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Roden v. Plont

United States District Court, W.D. Michigan, Northern Division

September 23, 2019

Jonathan Roden, #319782, Plaintiff,
v.
Darrell Plont and Trinity Food Service Groups, Defendants.

          OPINION AND ORDER ADOPTING REPORT AND RECOMMENDATION

          Paul L. Maloney United States District Judge

         This is a civil rights action brought pro se by a state prisoner under 42 U.S.C. § 1983. The case centers around Plaintiff’s allegation that in August 2017, he found a maggot on a banana he picked up in the food service line. Defendant Plont wrote Plaintiff a misconduct ticket the same day, and Plaintiff later filed two grievances. The core of Plaintiff’s claim is that Defendant Plont retaliated against him for engaging in protected conduct, in violation of his First Amendment rights. On August 14, 2019, United States Magistrate Judge Maarten Vermaat issued a Report & Recommendation (“R&R”) recommending that the Court grant Defendant Plont’s[1] motion for summary judgment (ECF No. 38) and deny Plaintiff’s motion for summary judgment (ECF No. 43; R&R ECF No. 66). This matter is now before the Court on Plaintiff’s objections to the R&R (ECF No. 68). For the reasons to be discussed, the Court will overrule all objections and adopt the R&R as the Opinion of the Court.

         Legal Framework

         With respect to a dispositive motion, a magistrate judge issues a report and recommendation, rather than an order. After being served with a report and recommendation (R&R) issued by a magistrate judge, a party has fourteen days to file written objections to the proposed findings and recommendations. 28 U.S.C. § 636(b)(1); Fed.R.Civ.P. 72(b). A district court judge reviews de novo the portions of the R&R to which objections have been filed. 28 U.S.C. § 636(b)(1); Fed.R.Civ.P. 72(b).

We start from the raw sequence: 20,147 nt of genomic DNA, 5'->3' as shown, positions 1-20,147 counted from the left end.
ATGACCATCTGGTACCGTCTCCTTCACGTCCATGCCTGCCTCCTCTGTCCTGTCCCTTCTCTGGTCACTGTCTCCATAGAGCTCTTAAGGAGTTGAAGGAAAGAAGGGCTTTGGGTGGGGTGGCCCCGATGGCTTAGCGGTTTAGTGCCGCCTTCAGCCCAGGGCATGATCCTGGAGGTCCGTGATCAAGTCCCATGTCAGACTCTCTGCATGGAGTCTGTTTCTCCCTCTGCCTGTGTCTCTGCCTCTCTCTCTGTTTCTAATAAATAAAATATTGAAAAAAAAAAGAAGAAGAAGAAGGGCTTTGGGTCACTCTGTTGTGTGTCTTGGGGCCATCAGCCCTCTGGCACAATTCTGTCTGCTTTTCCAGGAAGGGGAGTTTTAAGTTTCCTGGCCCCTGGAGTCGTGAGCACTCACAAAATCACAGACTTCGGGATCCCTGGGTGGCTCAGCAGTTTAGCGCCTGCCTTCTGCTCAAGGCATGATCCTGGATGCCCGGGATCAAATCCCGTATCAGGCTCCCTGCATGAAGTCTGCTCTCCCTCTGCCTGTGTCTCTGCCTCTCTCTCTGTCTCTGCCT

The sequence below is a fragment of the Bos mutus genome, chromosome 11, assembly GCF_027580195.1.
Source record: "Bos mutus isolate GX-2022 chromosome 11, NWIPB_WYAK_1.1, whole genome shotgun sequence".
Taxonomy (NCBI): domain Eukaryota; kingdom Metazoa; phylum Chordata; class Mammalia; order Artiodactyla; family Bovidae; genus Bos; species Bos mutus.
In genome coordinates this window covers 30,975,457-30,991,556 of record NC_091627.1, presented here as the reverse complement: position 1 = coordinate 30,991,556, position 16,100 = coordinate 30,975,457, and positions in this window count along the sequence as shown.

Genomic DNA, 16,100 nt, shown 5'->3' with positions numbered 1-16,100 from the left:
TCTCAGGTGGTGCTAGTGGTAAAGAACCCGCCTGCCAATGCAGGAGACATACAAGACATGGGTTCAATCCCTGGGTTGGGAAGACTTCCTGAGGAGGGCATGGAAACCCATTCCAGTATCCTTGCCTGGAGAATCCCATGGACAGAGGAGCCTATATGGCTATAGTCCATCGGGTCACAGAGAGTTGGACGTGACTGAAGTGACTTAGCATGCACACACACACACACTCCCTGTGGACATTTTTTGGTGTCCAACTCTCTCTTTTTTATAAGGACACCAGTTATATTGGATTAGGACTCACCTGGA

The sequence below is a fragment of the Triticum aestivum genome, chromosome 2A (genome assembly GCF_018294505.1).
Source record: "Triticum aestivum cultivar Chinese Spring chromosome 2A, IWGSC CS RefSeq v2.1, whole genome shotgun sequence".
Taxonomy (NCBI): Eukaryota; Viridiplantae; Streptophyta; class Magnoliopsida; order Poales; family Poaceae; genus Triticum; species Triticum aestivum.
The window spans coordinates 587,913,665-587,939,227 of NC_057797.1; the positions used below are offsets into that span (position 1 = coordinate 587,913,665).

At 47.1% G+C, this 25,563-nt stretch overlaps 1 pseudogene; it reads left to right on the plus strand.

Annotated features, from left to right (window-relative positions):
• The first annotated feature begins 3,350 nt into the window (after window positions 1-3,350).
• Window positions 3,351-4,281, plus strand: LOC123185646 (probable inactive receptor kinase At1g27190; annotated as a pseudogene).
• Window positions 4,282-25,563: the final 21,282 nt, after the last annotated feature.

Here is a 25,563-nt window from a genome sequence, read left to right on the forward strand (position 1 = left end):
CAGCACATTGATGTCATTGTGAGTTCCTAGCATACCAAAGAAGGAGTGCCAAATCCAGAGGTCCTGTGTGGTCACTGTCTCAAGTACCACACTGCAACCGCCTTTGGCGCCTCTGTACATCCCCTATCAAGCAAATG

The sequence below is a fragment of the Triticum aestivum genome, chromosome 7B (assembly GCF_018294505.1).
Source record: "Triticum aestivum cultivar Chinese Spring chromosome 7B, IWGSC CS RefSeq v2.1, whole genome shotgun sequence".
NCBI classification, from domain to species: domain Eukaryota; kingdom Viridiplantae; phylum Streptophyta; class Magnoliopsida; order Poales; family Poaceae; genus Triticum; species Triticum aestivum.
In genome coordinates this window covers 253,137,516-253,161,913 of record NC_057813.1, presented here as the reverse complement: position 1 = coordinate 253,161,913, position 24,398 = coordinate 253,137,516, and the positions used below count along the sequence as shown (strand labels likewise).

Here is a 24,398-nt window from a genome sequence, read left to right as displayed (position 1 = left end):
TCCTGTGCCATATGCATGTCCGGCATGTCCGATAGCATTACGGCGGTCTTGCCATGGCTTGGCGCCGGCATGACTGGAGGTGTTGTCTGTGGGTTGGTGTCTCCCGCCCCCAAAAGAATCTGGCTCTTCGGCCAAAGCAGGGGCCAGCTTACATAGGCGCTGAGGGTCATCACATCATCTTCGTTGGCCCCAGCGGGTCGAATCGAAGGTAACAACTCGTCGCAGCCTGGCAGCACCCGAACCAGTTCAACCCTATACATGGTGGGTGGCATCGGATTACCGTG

Only those objections that are specific are entitled to a de novo review under the statute. Mira v. Marshall, 806 F.2d 636, 637 (6th Cir. 1986) (per curiam) (holding the district court need not provide de novo review where the objections are frivolous, conclusive, or too general because the burden is on the parties to “pinpoint those portions of the magistrate’s report that the district court must specifically consider”). Failure to file an objection results in a waiver of the issue and the issue cannot be appealed. United States v. Sullivan, 431 F.3d 976, 984 (6th Cir. 2005); see also Thomas v. Arn, 474 U.S. 140, 155 (upholding the Sixth Circuit’s practice). The district court judge may accept, reject, or modify, in whole or in part, the findings and recommendations made by the magistrate judge. 28 U.S.C. § 636(b)(1); Fed.R.Civ.P. 72(b).

         Analysis

         Plaintiff first objects to the R&R’s conclusion that he did not engage in protected conduct. The magistrate judge found that Plaintiff’s first grievance was a complaint about Plont’s failure to take a photograph of the offending banana and a complaint about the failure to sanitize the food line. The R&R determined that this grievance involved insignificant issues because it involved only a request for a photograph and an unclear “failure to sanitize.” Because the grievance was frivolous, it did not rise to the level of protected conduct. Plaintiff now objects, arguing that the grievance was about the maggot itself. Plaintiff cites his second grievance in support of this argument, which raises the same retaliation argument as this lawsuit and characterizes the first grievance as a “complaint/grievance about maggots in my food” (ECF No. 43-6 at PageID.380).

         Upon review of the record, this objection is meritless. Plaintiff’s first grievance, filed on September 5, 2017, states in full: